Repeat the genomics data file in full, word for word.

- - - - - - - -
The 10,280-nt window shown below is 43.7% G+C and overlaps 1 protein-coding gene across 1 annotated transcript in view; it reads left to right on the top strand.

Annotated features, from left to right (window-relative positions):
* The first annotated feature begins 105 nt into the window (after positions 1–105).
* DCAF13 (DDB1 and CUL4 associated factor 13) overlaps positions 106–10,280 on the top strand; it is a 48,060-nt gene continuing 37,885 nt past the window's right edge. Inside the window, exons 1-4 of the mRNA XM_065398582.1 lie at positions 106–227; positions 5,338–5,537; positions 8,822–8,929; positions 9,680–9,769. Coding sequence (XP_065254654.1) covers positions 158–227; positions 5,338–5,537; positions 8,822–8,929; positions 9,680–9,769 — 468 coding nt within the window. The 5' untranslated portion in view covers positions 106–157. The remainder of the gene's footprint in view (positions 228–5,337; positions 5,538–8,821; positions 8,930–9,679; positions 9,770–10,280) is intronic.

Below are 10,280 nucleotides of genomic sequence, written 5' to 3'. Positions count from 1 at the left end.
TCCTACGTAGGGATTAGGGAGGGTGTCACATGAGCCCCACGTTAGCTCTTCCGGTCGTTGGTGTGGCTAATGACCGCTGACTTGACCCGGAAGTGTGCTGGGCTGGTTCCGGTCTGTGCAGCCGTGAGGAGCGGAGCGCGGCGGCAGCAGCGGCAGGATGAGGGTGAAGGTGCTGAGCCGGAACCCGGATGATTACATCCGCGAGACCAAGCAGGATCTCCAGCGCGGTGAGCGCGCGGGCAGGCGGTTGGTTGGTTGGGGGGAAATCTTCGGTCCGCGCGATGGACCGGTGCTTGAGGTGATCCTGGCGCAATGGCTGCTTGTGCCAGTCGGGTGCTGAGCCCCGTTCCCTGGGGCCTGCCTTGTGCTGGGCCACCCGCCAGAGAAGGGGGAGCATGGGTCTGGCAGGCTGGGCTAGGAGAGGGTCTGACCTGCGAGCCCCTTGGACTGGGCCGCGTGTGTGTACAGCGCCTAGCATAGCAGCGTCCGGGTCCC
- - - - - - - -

The 10,280-nt window shown below is 43.7% G+C and overlaps 1 protein-coding gene across 1 annotated transcript in view; it reads left to right on the top strand.

Annotated features, from left to right (window-relative positions):
* The first annotated feature begins 105 nt into the window (after positions 1–105).
* DCAF13 (DDB1 and CUL4 associated factor 13) overlaps positions 106–10,280 on the top strand; it is a 48,060-nt gene continuing 37,885 nt past the window's right edge. Inside the window, exons 1-4 of the mRNA XM_065398582.1 lie at positions 106–227; positions 5,338–5,537; positions 8,822–8,929; positions 9,680–9,769. Coding sequence (XP_065254654.1) covers positions 158–227; positions 5,338–5,537; positions 8,822–8,929; positions 9,680–9,769 — 468 coding nt within the window. The 5' untranslated portion in view covers positions 106–157. The remainder of the gene's footprint in view (positions 228–5,337; positions 5,538–8,821; positions 8,930–9,679; positions 9,770–10,280) is intronic.

Below are 10,280 nucleotides of genomic sequence, written 5' to 3'. Positions count from 1 at the left end.
TCCTACGTAGGGATTAGGGAGGGTGTCACATGAGCCCCACGTTAGCTCTTCCGGTCGTTGGTGTGGCTAATGACCGCTGACTTGACCCGGAAGTGTGCTGGGCTGGTTCCGGTCTGTGCAGCCGTGAGGAGCGGAGCGCGGCGGCAGCAGCGGCAGGATGAGGGTGAAGGTGCTGAGCCGGAACCCGGATGATTACATCCGCGAGACCAAGCAGGATCTCCAGCGCGGTGAGCGCGCGGGCAGGCGGTTGGTTGGTTGGGGGGAAATCTTCGGTCCGCGCGATGGACCGGTGCTTGAGGTGATCCTGGCGCAATGGCTGCTTGTGCCAGTCGGGTGCTGAGCCCCGTTCCCTGGGGCCTGCCTTGTGCTGGGCCACCCGCCAGAGAAGGGGGAGCATGGGTCTGGCAGGCTGGGCTAGGAGAGGGTCTGACCTGCGAGCCCCTTGGACTGGGCCGCGTGTGTGTACAGCGCCTAGCATAGCAGCGTCCGGGTCCC